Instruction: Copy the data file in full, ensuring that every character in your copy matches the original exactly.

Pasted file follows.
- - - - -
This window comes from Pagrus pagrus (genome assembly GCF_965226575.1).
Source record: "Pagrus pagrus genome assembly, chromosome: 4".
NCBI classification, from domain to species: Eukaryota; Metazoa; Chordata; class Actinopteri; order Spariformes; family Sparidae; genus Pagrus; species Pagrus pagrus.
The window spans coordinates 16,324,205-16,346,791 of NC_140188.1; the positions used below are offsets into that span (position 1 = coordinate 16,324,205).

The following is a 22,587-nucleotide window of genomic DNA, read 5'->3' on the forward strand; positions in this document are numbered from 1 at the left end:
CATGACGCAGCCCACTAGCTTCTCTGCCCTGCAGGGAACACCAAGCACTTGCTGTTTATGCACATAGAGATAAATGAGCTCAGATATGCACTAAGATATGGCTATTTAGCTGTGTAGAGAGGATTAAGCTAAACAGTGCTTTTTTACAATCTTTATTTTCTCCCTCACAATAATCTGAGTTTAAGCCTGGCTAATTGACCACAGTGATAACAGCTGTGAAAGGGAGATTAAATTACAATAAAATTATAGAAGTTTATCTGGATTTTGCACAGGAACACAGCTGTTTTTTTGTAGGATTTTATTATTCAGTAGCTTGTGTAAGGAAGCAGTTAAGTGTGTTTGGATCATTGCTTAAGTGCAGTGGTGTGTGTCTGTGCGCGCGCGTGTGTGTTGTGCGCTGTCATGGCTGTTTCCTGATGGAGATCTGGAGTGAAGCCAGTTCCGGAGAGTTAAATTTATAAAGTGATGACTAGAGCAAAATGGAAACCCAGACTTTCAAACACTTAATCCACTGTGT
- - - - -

This window comes from Pagrus pagrus (genome assembly GCF_965226575.1).
Source record: "Pagrus pagrus genome assembly, chromosome: 4".
NCBI classification, from domain to species: Eukaryota; Metazoa; Chordata; class Actinopteri; order Spariformes; family Sparidae; genus Pagrus; species Pagrus pagrus.
The window spans coordinates 16,324,205-16,346,791 of NC_140188.1; the positions used below are offsets into that span (position 1 = coordinate 16,324,205).

The following is a 22,587-nucleotide window of genomic DNA, read 5'->3' on the forward strand; positions in this document are numbered from 1 at the left end:
CATGACGCAGCCCACTAGCTTCTCTGCCCTGCAGGGAACACCAAGCACTTGCTGTTTATGCACATAGAGATAAATGAGCTCAGATATGCACTAAGATATGGCTATTTAGCTGTGTAGAGAGGATTAAGCTAAACAGTGCTTTTTTACAATCTTTATTTTCTCCCTCACAATAATCTGAGTTTAAGCCTGGCTAATTGACCACAGTGATAACAGCTGTGAAAGGGAGATTAAATTACAATAAAATTATAGAAGTTTATCTGGATTTTGCACAGGAACACAGCTGTTTTTTTGTAGGATTTTATTATTCAGTAGCTTGTGTAAGGAAGCAGTTAAGTGTGTTTGGATCATTGCTTAAGTGCAGTGGTGTGTGTCTGTGCGCGCGCGTGTGTGTTGTGCGCTGTCATGGCTGTTTCCTGATGGAGATCTGGAGTGAAGCCAGTTCCGGAGAGTTAAATTTATAAAGTGATGACTAGAGCAAAATGGAAACCCAGACTTTCAAACACTTAATCCACTGTGT